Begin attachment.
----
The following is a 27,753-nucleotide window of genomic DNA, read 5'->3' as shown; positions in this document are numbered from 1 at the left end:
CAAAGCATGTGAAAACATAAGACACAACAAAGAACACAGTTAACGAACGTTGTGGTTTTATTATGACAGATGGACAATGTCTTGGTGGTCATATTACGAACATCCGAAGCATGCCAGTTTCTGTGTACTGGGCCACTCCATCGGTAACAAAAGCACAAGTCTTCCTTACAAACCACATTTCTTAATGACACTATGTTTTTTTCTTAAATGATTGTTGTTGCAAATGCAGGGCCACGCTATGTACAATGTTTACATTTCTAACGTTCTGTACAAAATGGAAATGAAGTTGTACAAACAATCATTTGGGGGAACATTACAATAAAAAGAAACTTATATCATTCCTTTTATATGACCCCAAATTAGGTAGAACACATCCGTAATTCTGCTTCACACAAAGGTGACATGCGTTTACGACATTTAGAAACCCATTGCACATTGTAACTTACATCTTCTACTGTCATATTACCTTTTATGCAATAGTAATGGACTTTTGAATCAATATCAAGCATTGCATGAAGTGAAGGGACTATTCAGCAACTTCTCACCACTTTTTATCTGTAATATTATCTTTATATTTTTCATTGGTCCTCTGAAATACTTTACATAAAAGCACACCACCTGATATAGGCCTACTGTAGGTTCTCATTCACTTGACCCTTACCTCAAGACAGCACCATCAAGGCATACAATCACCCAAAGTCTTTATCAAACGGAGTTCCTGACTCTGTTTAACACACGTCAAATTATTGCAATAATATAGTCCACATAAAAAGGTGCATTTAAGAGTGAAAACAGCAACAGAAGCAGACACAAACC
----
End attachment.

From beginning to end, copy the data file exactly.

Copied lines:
The following is a 27,753-nucleotide window of genomic DNA, read 5'->3' as shown; positions in this document are numbered from 1 at the left end:
CAAAGCATGTGAAAACATAAGACACAACAAAGAACACAGTTAACGAACGTTGTGGTTTTATTATGACAGATGGACAATGTCTTGGTGGTCATATTACGAACATCCGAAGCATGCCAGTTTCTGTGTACTGGGCCACTCCATCGGTAACAAAAGCACAAGTCTTCCTTACAAACCACATTTCTTAATGACACTATGTTTTTTTCTTAAATGATTGTTGTTGCAAATGCAGGGCCACGCTATGTACAATGTTTACATTTCTAACGTTCTGTACAAAATGGAAATGAAGTTGTACAAACAATCATTTGGGGGAACATTACAATAAAAAGAAACTTATATCATTCCTTTTATATGACCCCAAATTAGGTAGAACACATCCGTAATTCTGCTTCACACAAAGGTGACATGCGTTTACGACATTTAGAAACCCATTGCACATTGTAACTTACATCTTCTACTGTCATATTACCTTTTATGCAATAGTAATGGACTTTTGAATCAATATCAAGCATTGCATGAAGTGAAGGGACTATTCAGCAACTTCTCACCACTTTTTATCTGTAATATTATCTTTATATTTTTCATTGGTCCTCTGAAATACTTTACATAAAAGCACACCACCTGATATAGGCCTACTGTAGGTTCTCATTCACTTGACCCTTACCTCAAGACAGCACCATCAAGGCATACAATCACCCAAAGTCTTTATCAAACGGAGTTCCTGACTCTGTTTAACACACGTCAAATTATTGCAATAATATAGTCCACATAAAAAGGTGCATTTAAGAGTGAAAACAGCAACAGAAGCAGACACAAACC